MONTEGO BAY: Prime Minister Portia Simpson-Miller has declared that her administration will not allow the rights of Jamaicans “to be trampled on, even when they have run afoul of the law”.
Simpson-Miller was addressing the circumstances that led to the death of Mario Deane, who was beaten while being held in custody at a police lock-up in Montego Bay.
“As a government with our historical mission from 1938 until now, we have no intention of allowing the rights of the Jamaican people to be trampled on even when they have run afoul of the law,” she said on Sunday. “The Jamaican people have a right even when they are in the custody of the police.”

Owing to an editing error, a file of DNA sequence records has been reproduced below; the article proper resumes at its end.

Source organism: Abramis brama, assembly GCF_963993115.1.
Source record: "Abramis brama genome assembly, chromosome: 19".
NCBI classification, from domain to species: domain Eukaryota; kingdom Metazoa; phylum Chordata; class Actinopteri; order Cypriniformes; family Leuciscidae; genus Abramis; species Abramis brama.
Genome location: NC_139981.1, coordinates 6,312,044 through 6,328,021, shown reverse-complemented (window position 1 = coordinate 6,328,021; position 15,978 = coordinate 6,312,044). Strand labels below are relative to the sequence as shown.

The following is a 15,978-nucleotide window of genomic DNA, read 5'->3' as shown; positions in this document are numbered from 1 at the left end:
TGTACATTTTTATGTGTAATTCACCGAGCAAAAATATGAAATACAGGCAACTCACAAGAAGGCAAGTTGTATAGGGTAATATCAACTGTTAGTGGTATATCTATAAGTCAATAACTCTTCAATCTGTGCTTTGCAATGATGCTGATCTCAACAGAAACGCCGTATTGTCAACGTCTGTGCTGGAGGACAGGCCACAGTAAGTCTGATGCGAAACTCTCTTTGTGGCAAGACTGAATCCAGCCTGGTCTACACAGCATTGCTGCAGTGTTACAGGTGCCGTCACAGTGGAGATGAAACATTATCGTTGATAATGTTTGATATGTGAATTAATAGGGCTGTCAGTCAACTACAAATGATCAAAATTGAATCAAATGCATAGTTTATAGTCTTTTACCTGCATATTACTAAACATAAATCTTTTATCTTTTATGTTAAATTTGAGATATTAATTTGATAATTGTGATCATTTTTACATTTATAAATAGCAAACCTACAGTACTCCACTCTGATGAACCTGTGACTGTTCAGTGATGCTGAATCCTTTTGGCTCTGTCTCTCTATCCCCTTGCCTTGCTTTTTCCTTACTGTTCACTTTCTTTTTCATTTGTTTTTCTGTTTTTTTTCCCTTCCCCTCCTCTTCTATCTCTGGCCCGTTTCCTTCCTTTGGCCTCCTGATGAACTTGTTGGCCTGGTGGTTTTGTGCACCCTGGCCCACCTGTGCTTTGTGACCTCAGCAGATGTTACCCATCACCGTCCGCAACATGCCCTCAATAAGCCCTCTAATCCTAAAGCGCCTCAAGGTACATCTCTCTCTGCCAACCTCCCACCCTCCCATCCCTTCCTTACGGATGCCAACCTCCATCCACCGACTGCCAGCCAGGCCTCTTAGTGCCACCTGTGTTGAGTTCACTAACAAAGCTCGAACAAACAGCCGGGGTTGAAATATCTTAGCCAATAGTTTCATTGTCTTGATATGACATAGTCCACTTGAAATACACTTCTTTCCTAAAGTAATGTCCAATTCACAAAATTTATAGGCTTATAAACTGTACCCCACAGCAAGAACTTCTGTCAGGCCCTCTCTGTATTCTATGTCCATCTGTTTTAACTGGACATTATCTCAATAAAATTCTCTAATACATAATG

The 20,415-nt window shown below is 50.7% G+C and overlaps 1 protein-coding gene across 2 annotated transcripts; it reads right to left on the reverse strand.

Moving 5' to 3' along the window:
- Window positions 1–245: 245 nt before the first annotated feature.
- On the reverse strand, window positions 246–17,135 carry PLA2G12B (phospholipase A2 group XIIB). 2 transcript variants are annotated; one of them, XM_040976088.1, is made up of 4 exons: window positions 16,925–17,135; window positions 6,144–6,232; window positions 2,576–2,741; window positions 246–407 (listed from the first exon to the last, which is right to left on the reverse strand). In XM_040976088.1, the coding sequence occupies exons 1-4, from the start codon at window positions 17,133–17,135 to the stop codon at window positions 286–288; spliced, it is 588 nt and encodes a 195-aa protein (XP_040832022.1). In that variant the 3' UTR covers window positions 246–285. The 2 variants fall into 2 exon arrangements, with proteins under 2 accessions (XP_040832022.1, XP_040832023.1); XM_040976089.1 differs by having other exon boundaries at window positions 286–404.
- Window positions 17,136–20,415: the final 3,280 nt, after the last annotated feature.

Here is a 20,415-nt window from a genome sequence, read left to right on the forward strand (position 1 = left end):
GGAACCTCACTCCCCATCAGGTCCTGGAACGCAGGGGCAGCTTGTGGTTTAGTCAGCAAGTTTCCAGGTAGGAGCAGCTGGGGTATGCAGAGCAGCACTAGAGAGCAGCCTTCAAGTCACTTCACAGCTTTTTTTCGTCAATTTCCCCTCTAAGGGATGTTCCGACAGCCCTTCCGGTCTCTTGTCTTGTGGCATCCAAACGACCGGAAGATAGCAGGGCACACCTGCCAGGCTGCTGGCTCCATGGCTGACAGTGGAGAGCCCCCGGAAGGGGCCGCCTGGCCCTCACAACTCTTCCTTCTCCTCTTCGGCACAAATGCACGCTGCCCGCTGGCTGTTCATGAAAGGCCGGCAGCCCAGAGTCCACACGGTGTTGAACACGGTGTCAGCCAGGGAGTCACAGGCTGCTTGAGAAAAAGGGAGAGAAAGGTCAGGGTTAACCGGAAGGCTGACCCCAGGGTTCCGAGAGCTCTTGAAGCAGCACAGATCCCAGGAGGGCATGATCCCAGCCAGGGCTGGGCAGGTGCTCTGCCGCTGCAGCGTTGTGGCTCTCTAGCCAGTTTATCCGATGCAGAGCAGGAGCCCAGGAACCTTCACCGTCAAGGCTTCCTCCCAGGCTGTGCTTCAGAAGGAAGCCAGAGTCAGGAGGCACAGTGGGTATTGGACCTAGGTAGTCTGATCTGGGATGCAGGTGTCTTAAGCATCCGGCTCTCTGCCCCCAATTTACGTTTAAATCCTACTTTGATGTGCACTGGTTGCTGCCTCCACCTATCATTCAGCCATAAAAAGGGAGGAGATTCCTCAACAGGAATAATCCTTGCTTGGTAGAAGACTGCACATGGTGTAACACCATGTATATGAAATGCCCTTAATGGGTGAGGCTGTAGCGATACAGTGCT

Simpson-Miller has been criticized by the opposition Jamaica Labour Party (JLP) for being silent following Deane’s death. During her statement, she said she declined to comment on the case as the matter is being investigated.
JLP spokesman on Justice, Alexander Williams, said his party will continue to observe the investigation closely as it continues to demand compensation for Deane’s family, the placement of closed-circuit cameras at all police lock-ups and greater protection of the human rights of Jamaicans.
Deane, who was arrested for possession of a marijuana cigarette, was denied bail and was badly beaten on August 3 while in custody. He died three days later from his injuries at hospital.
The police subsequently charged three men, who were in custody at the time, with the murder of Deane.
Six police officers have also been interdicted or suspended with immediate effect.
The matter is being investigated by the Independent Commission of Investigations (INDECOM), a body established to probe the actions of the police, military and correctional officers.